Category Archive 'Intellectuals'

19 May 2018

Tom Wolfe on the Contemporary Intellectual

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“The intellectual had become not so much an occupational type as a status type. He was like the medieval cleric, most of whose energies were devoted to separating himself from the mob—which in modern times, in Revel’s phrase, goes under the name of the middle class. … Moral indignation was the main thing; that, and a certain pattern of consumption. In fact, by the 1960s it was no longer necessary to produce literature, scholarship, or art—or even to be involved in such matters, except as a consumer—in order to qualify as an intellectual. It was only necessary to live la vie intellectuelle. A little brown bread in a bread box, a lapsed pledge card to CORE, a stereo and a record rack full of Coltrane and all the Beatles albums from Revolver on, white walls, a huge Dracaena marginata plant, which is there because all the furniture is so clean-lined and spare that without this piece of frondose tropical Victoriana the room looks empty, a stack of unread New York Review of Books rising up in a surly mound of subscription guilt, the conviction that America is materialistic, repressive, bloated, and deadened by its Silent Majority, which resides in the heartland, three grocery boxes full of pop bottles wedged in behind the refrigerator and destined (one of these days) for the Recycling Center, a small, uncomfortable European car—that pretty well got the job done…”

HT: The Barrister.

13 Apr 2017

Thought Leaders vs. Public Intellectuals

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The Chronicle of Higher Education has this excerpt from Daniel Drezner’s new book, The Ideas Industry, behind a paywall. But that rascal Fred Lapides has the whole thing on his EGS amalgamating site.

It is the best of times for Thought Leaders. It is the worst of times for Public Intellectuals. It is the most confusing of times for those of us in the academy.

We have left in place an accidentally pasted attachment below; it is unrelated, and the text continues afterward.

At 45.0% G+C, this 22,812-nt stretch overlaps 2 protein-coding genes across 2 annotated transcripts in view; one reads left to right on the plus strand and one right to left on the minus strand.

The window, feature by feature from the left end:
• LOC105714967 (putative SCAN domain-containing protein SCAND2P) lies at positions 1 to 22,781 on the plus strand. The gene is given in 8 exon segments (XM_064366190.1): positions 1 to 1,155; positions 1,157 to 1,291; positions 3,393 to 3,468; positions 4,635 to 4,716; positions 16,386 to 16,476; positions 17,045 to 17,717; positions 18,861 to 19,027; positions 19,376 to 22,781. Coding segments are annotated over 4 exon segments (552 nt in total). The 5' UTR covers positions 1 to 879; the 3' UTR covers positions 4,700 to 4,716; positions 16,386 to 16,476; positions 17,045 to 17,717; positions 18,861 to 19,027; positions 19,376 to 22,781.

Let me unpack these terms. Public Intellectuals are experts, often academics, who are well versed and well trained enough to comment on a wide range of issues. As Friedrich Hayek put it, Public Intellectuals are “professional secondhand dealers in ideas.” Think Paul Krugman or Jill Lepore. A Thought Leader is an intellectual evangelist. They develop their own singular lens to explain the world, and then proselytize to anyone within earshot. Think Robert Kagan or Naomi Klein.

Both Public Intellectuals and Thought Leaders engage in acts of intellectual creation, but their style and purpose are different. To adopt the language of Isaiah Berlin, Public Intellectuals are foxes who know many things, while Thought Leaders are hedgehogs who know one big thing. The former are skeptics, the latter are true believers. A Public Intellectual will tell you everything that is wrong with everyone else’s ideas. A Thought Leader will tell you everything that is right about his or her own idea.

Both intellectual types serve a vital purpose in a democracy. Public Intellectuals are often bashed as elitists, but they help to expose shibboleths masquerading as accepted wisdom. They are critics, and critiquing bad ideas is a necessary function. Their greatest contribution to public discourse is to point out when an emperor has no clothes. Thought Leaders, on the other hand, are often derided as glib TED-talkers lacking in substance, but they can introduce and promote new ideas. During times of uncertainty and change, Thought Leaders can offer intellectually stimulating ways to reimagine the world.

A public sphere dominated by Public Intellectuals has high barriers to entry; the marketplace of ideas becomes ossified and stagnant over time. One dominated by Thought Leaders has high barriers to exit; too many bad ideas linger in the intellectual ether. A healthy public discourse in which good ideas rise to the top requires a balance between the two types of thinkers.


14 Aug 2010

Barack Obama, Intellectual